- Code INTR8044
- Unit Value 6 units
- Offered by Department of International Relations
- ANU College ANU College of Asia and the Pacific
- Course subject International Relations
- Areas of interest International Relations
- Academic career PGRD
- Mode of delivery In Person
All activities that form part of this course will be delivered remotely in Sem 2 2020.
This course explores the contested concept of global civil society and its relevance to the study of contemporary world politics. It begins by mapping the various interpretations of what constitutes civil society and the actors within it. Against this conceptual background, special attention will be given to the role and effectiveness of international non-governmental organisations (NGOs). By taking a bottom-up approach to solving problems on a global scale, these organisations are often seen as a substitute for inter-state diplomacy as well as a corrective to the failures of global capitalism. The aim of this course will be to critically assess the potential for such organisations to act as a 'third force' in international politics. To this end, the course will address the participation of NGOs at international forums, the relationship between NGOs and donor institutions, and the wider representative role of NGOs within society. The final part of the course will investigate the activities of NGOs in relation to key issues such as women's rights, humanitarian intervention, development and environmental degradation.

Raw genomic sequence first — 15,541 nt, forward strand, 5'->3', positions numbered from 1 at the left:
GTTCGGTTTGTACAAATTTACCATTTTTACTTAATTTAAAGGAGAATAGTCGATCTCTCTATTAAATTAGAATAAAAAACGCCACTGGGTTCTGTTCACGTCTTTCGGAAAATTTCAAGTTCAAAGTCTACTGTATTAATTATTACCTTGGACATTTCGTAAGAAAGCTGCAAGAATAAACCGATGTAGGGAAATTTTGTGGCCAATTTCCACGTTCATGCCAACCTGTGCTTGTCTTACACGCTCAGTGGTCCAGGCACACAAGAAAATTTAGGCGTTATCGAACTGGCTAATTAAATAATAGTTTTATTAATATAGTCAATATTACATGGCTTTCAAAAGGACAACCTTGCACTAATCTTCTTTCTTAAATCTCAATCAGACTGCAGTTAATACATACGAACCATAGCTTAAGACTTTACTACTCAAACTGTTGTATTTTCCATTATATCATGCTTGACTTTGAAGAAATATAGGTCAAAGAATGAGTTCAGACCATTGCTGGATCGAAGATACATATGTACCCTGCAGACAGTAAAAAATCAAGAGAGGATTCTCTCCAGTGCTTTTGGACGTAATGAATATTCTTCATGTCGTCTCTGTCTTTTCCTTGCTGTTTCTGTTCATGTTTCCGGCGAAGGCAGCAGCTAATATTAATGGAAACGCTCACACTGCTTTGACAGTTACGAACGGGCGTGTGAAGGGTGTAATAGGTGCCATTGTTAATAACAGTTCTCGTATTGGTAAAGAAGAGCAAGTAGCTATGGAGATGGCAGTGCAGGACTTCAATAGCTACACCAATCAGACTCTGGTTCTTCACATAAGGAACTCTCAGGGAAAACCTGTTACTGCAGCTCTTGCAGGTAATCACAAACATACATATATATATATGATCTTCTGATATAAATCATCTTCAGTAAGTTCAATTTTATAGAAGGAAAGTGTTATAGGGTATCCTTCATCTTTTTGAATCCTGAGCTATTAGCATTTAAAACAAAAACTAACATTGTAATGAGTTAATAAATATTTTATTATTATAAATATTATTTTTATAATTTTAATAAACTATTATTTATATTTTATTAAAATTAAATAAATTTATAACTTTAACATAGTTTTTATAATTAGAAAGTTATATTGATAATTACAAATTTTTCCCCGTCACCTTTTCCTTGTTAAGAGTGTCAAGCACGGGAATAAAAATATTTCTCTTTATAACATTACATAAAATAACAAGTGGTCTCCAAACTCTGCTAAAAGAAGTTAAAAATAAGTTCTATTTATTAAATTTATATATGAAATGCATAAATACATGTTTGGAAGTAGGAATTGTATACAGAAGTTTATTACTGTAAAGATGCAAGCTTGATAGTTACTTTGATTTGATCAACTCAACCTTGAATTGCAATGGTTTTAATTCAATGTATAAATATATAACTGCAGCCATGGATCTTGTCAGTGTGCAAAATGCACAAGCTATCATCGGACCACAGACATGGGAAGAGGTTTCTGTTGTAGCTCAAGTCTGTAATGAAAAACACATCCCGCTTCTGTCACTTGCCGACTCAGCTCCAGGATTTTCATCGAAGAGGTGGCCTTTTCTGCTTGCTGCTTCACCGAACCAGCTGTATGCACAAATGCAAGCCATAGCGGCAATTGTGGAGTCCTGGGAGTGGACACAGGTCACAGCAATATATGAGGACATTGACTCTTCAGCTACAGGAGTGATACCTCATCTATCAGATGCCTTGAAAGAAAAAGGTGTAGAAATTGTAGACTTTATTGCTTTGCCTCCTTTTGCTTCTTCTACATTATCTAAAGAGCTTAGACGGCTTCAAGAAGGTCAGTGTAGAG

Upon successful completion, students will have the knowledge and skills to:
- Identify the key elements of the evolution of civil society at the global level
- Critically evaluate how contested concepts of global society relate to contemporary world politics
- Apply their new knowledge and skills to an empirical case study and in so doing develop their capacity to research new issues
- Communicate their critical understanding of global civil society in a clear and concise way through assignments and participation in discussions
The course is conducted through seminars with an emphasis on interactive teaching aimed at engaging all students in active participation.
- Please note that this assessment is indicative only. The actual assessment for the course is provided in the Class Summary prior to the commencement of the semester in which the course is being conducted and may differ from this assessment. (null) [LO null]
- Oral Presentation (20) [LO 1,2,3,4]
- First Essay (40) [LO 1,2,3,4]
- Second Essay (40) [LO 1,2,3,4]
In response to COVID-19: Please note that Semester 2 Class Summary information (available under the classes tab) is as up to date as possible. Changes to Class Summaries not captured by this publication will be available to enrolled students via Wattle.
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Approximately 130 hours comprising seminars as well as associated preparation, independent study, and assessment time.
Please note this is a general guide, averaged over the semester and the final hours ultimately depend on the individual's ability in reading and writing.
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- Student Contribution Band:
- Unit value:
- 6 units
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